Gilbert's appellate counsel's motion for an extension of time was timely filed. However, by February 8, 1977, the last day on which to receive an extension, an order granting such had not been docketed. Under Kentucky law, a court's order is effective only after it has been signed by the judge and noted in the docket by the clerk. Commonwealth of Kentucky v. Greer Brothers and Young, 548 S.W.2d 167 (Ky.App.1977); Murrell v. City of Hurstbourne Acres, 401 S.W.2d 60 (Ky.1966). Thus, appellate counsel's failure to ensure that the clerk performed his duty to docket the order granting the extension resulted in the dismissal of Gilbert's appeal. Gilbert's appeal was dismissed pursuant to Kentucky's rules of procedure.


The majority's opinion holds that "Kentucky has a right to enforce its own procedural rules." However, the majority's opinion also holds that it is "arbitrary and capricious" for the Kentucky Supreme Court to deny Gilbert's motion for reconsideration. In my view, the denial of Gilbert's motion to reconsider is "arbitrary and capricious" only if it "did not have a real and substantial relation to the ends sought to be attained." Isaac v. Engle, 646 F.2d 1129 (6th Cir. 1980) (en banc) (Jones, concurring). If, as stated by the majority, "Kentucky has a right to enforce its own procedural rules," thereby dismissing Gilbert's appeal, then Kentucky also has a right to deny motions to reconsider the dismissal. The denial of the motion to reconsider makes final the dismissal. To label appellate counsel's failure to comply with Kentucky's rules of procedure as "miniscule" does not alter this conclusion. For these reasons, I would resolve this case as it was presented in the briefs and at oral argument.



It is well settled that Gilbert, an indigent, cannot be denied assistance of counsel on an appeal of right. Ross v. Moffitt, 417 U.S. 600, 94 S.Ct. 2437, 41 L.Ed.2d 341 (1974); Douglas v. California, 372 U.S. 353, 83 S.Ct. 814, 9 L.Ed.2d 811 (1962). Thus, the questions to be decided are: (1) whether appellate counsel must render Gilbert effective assistance; and (2) whether counsel's failure to obtain an extension of time causing the dismissal of Gilbert's appeal is ineffective assistance of counsel.


A trial counsel's obligations are well established. The plain language of the Sixth Amendment requires that "(i)n all criminal prosecutions the accused shall enjoy the right to have assistance of counsel for his defence." This command of the Constitution has been interpreted to mean effective assistance of counsel. Glasser v. United States, 315 U.S. 60, 62 S.Ct. 457, 86 L.Ed. 680 (1942). Effective assistance of counsel during criminal prosecutions is also "within the intendment of the due process of law clause" of the Fourteenth Amendment, Powell v. Alabama, 287 U.S. 45, 66, 53 S.Ct. 55, 63, 77 L.Ed. 158 (1932); Reece v. Georgia, 350 U.S. 85, 89-90, 76 S.Ct. 167, 170-171, 100 L.Ed. 77 (1955). The reasons trial counsel must render effective assistance are not difficult to fathom. As aptly stated by Justice Rehnquist:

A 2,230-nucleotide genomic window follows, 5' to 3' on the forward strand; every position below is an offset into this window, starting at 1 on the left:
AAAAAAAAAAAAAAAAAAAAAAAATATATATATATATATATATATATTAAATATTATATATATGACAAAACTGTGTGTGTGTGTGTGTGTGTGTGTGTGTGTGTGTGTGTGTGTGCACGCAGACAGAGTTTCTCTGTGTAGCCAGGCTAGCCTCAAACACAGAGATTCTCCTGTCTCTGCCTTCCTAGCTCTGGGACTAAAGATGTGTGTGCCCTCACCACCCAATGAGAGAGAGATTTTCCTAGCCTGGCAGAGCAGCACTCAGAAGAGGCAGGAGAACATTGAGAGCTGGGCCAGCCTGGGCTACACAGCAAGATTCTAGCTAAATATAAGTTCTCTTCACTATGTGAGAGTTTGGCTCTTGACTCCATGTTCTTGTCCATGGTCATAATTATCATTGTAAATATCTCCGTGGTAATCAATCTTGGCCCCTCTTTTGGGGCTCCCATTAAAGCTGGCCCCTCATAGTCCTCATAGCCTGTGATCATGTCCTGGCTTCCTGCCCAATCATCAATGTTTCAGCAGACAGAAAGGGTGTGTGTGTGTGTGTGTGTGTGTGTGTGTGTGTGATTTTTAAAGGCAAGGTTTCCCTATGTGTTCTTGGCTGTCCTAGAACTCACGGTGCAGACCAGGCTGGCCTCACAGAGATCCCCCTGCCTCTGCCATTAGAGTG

The purpose of the trial stage from the state's point of view is to convert a criminal defendant from a person presumed innocent to one found guilty beyond a reasonable doubt. To accomplish this purpose, the state employs a prosecuting attorney who presents evidence to the court, challenges any witnesses offered by the defendant, argues rulings of the court and makes direct arguments to the court and jury seeking to persuade them of the defendant's guilt.


Ross, 417 U.S. at 610, 94 S.Ct. at 2444. The assistance of counsel required under the Sixth Amendment is "counsel reasonably likely to render and rendering reasonably effective assistance," Beasley v. United States, 491 F.2d 687, 689 (6th Cir. 1974). If a trial attorney improperly exercises his discretion, the assistance of counsel rendered is constitutionally defective. Thus, an attorney must investigate all apparently substantial defenses, advise his client properly on clear points of law, and develop strategy and tactics which lawyers of ordinary training and skill consider competent. Id. See also, Michel v. Louisiana, 350 U.S. 91, 101 n. 7, 76 S.Ct. 158, 164, 100 L.Ed. 83 (1950). "Basic procedural errors are also considered in determining whether assistance of counsel has been constitutionally adequate." Beasley, 491 F.2d at 693. Most significantly, Beasley holds that trial counsel "must assert defenses in a proper and timely manner." Id. at 696 (emphasis added).


Both reason and precedent require that the right to effective counsel extend to appeals of right. Though "there are significant differences between the trial and appellate stages of a criminal proceeding," Ross, 417 U.S. at 610, 94 S.Ct. at 2444, appellate review has become an integral part of the system for finally adjudicating the guilt or innocence of a defendant. Griffin v. Illinois, 351 U.S. 12, 18, 76 S.Ct. 585, 590, 100 L.Ed. 891 (1956). In an appeal of right, the critical issue is "whether there has been a correct adjudication of guilt in every case." Ross, 417 U.S. at 615, 94 S.Ct. at 2446. Effective appellate counsel is necessary if appellate courts are to perform their assigned function. Therefore, the Beasley standard that counsel render reasonably effective assistance is applicable on appeals of right. Benoit v. Wingo, 423 F.2d 880, 883 (6th Cir. 1970); See also, Anders v. California, 386 U.S. 738, 745, 87 S.Ct. 1396, 1400, 18 L.Ed.2d 493 (1967). To hold otherwise would undermine the well-recognized purpose to granting, albeit gratuitously, an appeal of right.